Alliant Emerging Markets announced the expansion of its risk analytics and advisory services by launching a source of political and economic risk indices and ratings available to banks, investments banks, private equity, F500 and hedge funds.
Alliant’s risk analytics began delivering the service through Bloomberg’s platform worldwide on July 22, 2008. Alliant’s services include political & economic risk indices and country ratings available to all Bloomberg users and a subscription service offering access to ratings and indices for seven categories of risks for each of Alliant’s 176 countries and territories.
“By combining our ratings and indices with the functions available on Bloomberg, we are bringing investors and risk managers the most comprehensive set of political and economic risk data in a format that is, for the first time, fully compatible with the way banks, hedge funds, and treasury officers look at risk and stress testing,” said John M. Minor, Alliant Emerging Markets’ executive vice president and managing director. “And by anchoring our analysis in actual data, loss history and the experience of our clients, as opposed to qualitative assessments or stock and bond markets levels, we are translating country risk for specific companies and focusing on actual losses facing investors.”
Rising Credit Risk in Russia & Eastern Europe
Eastern Europe led the increase with trade credit downgrades in Russia, Poland, and Slovakia over concerns of rising defaults on financial and corporate loans and the increased likelihood of a credit and counterparty risk liquidity crisis in these countries. Brazil and Argentina, on the other hand, have shown surprising resilience in the last six months, and saw their outlook changed from Negative to Stable, downplaying the risk of a credit, currency or debt crisis in Latin America.
Dr. Michel Léonard, Alliant Emerging Markets’ senior vice president and chief economist said: “In the last quarter of 2007, we were very concerned with the data and feedback coming out of Latin America and paid close attention to Brazil. These markets have shown surprising resilience. However, loan defaults on financial and corporate portfolios in Eastern Europe and Central Asia have continued to increase, pointing to Eastern European weakness. This is especially the case in countries such as Poland, where investors have been unwilling to fully price credit risk for some years now. Russia would be in a much worse position without oil and gas liquidity which, paradoxically, weakened sound risk management of corporate and financial lending in the country and increased credit and liquidity risk. U.S. and European banks and corporations lending to counterparties in those countries should accordingly adjust their assessment of local credit and counterparty risk.”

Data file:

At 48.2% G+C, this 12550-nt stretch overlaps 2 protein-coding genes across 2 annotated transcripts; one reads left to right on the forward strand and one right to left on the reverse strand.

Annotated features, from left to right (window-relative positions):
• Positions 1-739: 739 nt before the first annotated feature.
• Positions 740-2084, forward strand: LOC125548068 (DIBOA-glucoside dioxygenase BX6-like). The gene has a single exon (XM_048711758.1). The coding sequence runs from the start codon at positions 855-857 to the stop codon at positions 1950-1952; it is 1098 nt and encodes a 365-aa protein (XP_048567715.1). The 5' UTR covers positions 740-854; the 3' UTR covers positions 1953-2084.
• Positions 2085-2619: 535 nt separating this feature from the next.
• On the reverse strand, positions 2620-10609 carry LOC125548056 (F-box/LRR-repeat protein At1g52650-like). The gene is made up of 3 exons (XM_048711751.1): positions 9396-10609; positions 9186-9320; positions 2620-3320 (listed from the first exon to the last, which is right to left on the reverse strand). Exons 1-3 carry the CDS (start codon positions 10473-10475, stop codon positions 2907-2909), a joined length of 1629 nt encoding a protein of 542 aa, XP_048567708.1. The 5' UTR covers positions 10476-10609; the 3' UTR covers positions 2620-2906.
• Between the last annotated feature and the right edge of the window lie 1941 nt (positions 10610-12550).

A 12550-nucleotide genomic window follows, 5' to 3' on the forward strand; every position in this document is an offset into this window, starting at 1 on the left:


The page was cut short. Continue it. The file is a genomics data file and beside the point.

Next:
Broken Risk Models: Banking & Corporate Exposures
Alliant’s political and economic risk analytics and data reveal a higher than expected incidence of so-called “catastrophic risk events,” forecasting further credit losses in the U.S. and Europe throughout 2008 and rising credit losses in Emerging markets going into the first Quarter of 2009.
Dr. Michel Léonard, said: “Without getting too technical, most stress testing models use two standard deviations to define possible losses. Our data and experience with catastrophic risks indicate this underestimates financial losses. When modeling political risk, we are very aware of the statistical limits of our data. As risk managers, we need to remind ourselves of such limits, whether for currency, credit, counterparty exposures or, more recently, the sub-prime crisis.”
On risks facing investors in Emerging Markets, Dr. Léonard added: “As others have said, there is a false certainty that comes with the specificity of statistical analysis and one must confront the limits of models to prevent losses. Our data, models and experience indicate that the overall markets’ view of risks in Emerging Markets underestimates potential losses across markets and in Russia and Eastern Europe in particular. Given recent market events, few investors should still believe that there is such a thing as an asset class that is too resilient to burst.”